Be a “feelings detective”
Parents and caregivers can learn a lot about their child by watching them from birth. What makes them anxious? How often do they get hungry? Are they fussier when they’re tired? It helps to learn your child’s patterns, and to imagine what they might be feeling. In a challenging situation, you might try asking yourself, “What else could be going on here?” This can help you respond calmly and consistently to their needs. Small children have big feelings.
Be kind to yourself
It’s easier to be loving and patient when a child is smiling and playing than when they’re crying or being demanding. But difficult behaviors are a typical part of early childhood, and it’s natural for parents to have all kinds of feelings about these challenges. Respect your feelings, make sure your child is safe, and let yourself take a break if you need to regain your cool. When you can calm yourself during challenging times, you’re letting your baby know they can rely on you to help them manage their own emotions.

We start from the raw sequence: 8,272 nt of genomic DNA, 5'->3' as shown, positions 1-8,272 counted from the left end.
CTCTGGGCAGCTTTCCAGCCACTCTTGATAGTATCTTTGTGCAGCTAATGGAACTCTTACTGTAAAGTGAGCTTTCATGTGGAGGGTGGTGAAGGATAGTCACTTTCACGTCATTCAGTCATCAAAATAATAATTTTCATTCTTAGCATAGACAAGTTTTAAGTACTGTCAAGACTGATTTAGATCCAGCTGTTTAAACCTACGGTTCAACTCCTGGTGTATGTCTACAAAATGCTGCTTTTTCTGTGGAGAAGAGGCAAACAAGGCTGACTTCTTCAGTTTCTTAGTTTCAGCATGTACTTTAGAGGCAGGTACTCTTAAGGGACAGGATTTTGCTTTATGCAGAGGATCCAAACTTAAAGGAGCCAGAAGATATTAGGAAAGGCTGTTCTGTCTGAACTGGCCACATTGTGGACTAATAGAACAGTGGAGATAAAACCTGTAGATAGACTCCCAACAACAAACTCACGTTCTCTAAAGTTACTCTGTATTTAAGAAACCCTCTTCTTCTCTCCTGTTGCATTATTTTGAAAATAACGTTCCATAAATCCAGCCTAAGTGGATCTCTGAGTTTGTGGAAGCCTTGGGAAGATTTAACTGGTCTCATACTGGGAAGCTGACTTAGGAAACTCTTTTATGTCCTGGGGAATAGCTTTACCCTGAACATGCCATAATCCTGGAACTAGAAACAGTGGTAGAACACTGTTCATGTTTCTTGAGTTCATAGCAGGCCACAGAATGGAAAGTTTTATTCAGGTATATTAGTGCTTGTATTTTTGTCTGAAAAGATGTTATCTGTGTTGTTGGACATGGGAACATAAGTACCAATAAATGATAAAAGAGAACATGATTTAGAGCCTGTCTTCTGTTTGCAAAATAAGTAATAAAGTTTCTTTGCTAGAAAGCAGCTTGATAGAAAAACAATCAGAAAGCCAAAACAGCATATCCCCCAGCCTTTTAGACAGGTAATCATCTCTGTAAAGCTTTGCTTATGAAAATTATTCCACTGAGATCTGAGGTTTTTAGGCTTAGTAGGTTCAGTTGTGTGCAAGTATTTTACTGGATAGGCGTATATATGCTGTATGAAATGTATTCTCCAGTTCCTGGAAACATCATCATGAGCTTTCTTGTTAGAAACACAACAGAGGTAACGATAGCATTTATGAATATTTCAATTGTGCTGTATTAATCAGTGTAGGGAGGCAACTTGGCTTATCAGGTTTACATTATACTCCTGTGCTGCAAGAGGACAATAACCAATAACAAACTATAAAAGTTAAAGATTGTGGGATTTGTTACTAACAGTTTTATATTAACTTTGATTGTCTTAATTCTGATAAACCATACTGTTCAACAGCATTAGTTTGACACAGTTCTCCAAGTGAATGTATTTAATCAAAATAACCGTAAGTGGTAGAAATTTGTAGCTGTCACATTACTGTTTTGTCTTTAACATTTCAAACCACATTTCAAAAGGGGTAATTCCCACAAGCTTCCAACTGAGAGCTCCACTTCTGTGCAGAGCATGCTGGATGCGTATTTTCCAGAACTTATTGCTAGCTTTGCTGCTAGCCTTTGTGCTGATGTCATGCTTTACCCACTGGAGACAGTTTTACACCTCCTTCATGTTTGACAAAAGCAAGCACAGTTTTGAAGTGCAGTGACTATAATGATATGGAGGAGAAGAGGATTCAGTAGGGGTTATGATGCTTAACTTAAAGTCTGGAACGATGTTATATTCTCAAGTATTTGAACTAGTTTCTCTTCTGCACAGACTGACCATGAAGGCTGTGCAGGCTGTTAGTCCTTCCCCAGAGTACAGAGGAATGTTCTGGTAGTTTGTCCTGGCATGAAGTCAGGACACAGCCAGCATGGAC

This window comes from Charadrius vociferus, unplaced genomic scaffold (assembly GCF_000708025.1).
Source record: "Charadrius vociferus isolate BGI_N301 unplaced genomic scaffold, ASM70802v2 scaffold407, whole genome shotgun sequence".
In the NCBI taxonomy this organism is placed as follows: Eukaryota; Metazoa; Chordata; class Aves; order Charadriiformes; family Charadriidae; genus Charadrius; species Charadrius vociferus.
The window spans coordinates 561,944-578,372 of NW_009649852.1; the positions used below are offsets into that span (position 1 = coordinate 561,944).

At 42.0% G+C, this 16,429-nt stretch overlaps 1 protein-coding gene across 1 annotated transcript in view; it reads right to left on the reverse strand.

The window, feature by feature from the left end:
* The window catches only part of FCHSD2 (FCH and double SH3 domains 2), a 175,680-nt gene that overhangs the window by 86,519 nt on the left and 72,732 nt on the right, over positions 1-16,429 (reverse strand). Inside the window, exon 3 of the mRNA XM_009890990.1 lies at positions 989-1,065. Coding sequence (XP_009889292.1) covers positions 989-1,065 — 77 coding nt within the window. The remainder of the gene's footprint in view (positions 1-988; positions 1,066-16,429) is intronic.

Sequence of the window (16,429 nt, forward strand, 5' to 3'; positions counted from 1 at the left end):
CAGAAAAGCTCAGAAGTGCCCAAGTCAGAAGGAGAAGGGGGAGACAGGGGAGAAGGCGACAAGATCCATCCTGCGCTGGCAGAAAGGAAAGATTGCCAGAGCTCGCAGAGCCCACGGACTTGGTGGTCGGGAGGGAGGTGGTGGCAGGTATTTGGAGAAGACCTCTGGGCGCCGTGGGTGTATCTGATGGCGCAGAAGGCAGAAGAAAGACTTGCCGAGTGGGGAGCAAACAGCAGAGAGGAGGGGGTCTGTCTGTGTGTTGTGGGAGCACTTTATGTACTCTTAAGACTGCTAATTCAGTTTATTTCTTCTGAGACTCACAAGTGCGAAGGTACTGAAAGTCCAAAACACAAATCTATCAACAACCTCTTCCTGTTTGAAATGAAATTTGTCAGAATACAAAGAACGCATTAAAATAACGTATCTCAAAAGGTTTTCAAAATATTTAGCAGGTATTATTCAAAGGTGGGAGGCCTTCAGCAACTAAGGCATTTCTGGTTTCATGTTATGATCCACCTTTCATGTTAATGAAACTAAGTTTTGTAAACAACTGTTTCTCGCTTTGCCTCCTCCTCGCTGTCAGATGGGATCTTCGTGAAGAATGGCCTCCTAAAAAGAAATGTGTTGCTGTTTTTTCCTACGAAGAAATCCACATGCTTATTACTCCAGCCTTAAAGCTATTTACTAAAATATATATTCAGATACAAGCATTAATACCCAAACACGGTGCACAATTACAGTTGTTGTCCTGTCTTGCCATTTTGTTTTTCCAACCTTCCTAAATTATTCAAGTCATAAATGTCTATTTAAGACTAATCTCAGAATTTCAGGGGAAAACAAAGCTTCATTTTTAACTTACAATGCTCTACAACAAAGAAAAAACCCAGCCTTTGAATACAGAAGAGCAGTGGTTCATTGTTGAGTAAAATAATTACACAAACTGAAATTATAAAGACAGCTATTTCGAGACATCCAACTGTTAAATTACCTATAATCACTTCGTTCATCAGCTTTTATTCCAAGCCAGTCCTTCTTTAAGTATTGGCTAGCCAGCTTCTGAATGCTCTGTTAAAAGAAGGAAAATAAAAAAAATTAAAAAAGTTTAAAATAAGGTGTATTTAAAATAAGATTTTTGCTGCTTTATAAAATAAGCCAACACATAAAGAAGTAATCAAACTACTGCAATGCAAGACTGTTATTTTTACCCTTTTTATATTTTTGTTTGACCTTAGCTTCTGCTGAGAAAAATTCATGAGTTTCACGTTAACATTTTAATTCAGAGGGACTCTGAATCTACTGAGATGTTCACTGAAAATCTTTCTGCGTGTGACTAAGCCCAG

Build a toolbox together
As your child develops, you can teach them to recognize their feelings by naming them, such as “It’s frustrating when you can’t get what you want”, or “It can get so boring when you have to wait”. You can also help them identify simple choices they can make to feel better, such as “Let’s wait our turn by playing with these blocks instead”, or “Let’s sing a song while we wait”. Offering alternatives helps them learn to express themselves in better ways that will serve them throughout life.
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